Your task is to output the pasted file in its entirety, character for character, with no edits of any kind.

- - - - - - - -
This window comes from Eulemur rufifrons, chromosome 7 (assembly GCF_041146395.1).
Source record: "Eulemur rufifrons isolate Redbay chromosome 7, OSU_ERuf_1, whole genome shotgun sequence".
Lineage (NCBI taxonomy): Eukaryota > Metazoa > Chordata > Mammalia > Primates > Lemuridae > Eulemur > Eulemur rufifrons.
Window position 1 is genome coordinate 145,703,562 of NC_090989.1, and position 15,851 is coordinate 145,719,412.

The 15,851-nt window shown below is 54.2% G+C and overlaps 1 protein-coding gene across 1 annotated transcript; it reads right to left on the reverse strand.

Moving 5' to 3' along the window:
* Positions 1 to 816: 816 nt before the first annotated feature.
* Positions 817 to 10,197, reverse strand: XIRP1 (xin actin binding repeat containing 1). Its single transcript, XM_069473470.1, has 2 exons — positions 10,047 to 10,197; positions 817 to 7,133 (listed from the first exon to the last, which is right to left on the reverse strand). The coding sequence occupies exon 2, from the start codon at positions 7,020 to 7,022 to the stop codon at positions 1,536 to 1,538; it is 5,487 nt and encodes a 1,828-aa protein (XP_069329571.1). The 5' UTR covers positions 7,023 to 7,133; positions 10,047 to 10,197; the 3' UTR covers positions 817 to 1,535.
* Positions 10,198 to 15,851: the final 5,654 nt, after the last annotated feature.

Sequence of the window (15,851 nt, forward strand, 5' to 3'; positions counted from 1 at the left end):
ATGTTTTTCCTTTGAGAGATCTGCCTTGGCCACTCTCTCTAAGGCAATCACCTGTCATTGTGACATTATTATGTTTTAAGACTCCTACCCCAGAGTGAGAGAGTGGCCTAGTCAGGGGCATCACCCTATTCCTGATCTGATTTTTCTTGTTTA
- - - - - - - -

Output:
This window comes from Eulemur rufifrons, chromosome 7 (assembly GCF_041146395.1).
Source record: "Eulemur rufifrons isolate Redbay chromosome 7, OSU_ERuf_1, whole genome shotgun sequence".
Lineage (NCBI taxonomy): Eukaryota > Metazoa > Chordata > Mammalia > Primates > Lemuridae > Eulemur > Eulemur rufifrons.
Window position 1 is genome coordinate 145,703,562 of NC_090989.1, and position 15,851 is coordinate 145,719,412.

The 15,851-nt window shown below is 54.2% G+C and overlaps 1 protein-coding gene across 1 annotated transcript; it reads right to left on the reverse strand.

Moving 5' to 3' along the window:
* Positions 1 to 816: 816 nt before the first annotated feature.
* Positions 817 to 10,197, reverse strand: XIRP1 (xin actin binding repeat containing 1). Its single transcript, XM_069473470.1, has 2 exons — positions 10,047 to 10,197; positions 817 to 7,133 (listed from the first exon to the last, which is right to left on the reverse strand). The coding sequence occupies exon 2, from the start codon at positions 7,020 to 7,022 to the stop codon at positions 1,536 to 1,538; it is 5,487 nt and encodes a 1,828-aa protein (XP_069329571.1). The 5' UTR covers positions 7,023 to 7,133; positions 10,047 to 10,197; the 3' UTR covers positions 817 to 1,535.
* Positions 10,198 to 15,851: the final 5,654 nt, after the last annotated feature.

Sequence of the window (15,851 nt, forward strand, 5' to 3'; positions counted from 1 at the left end):
ATGTTTTTCCTTTGAGAGATCTGCCTTGGCCACTCTCTCTAAGGCAATCACCTGTCATTGTGACATTATTATGTTTTAAGACTCCTACCCCAGAGTGAGAGAGTGGCCTAGTCAGGGGCATCACCCTATTCCTGATCTGATTTTTCTTGTTTA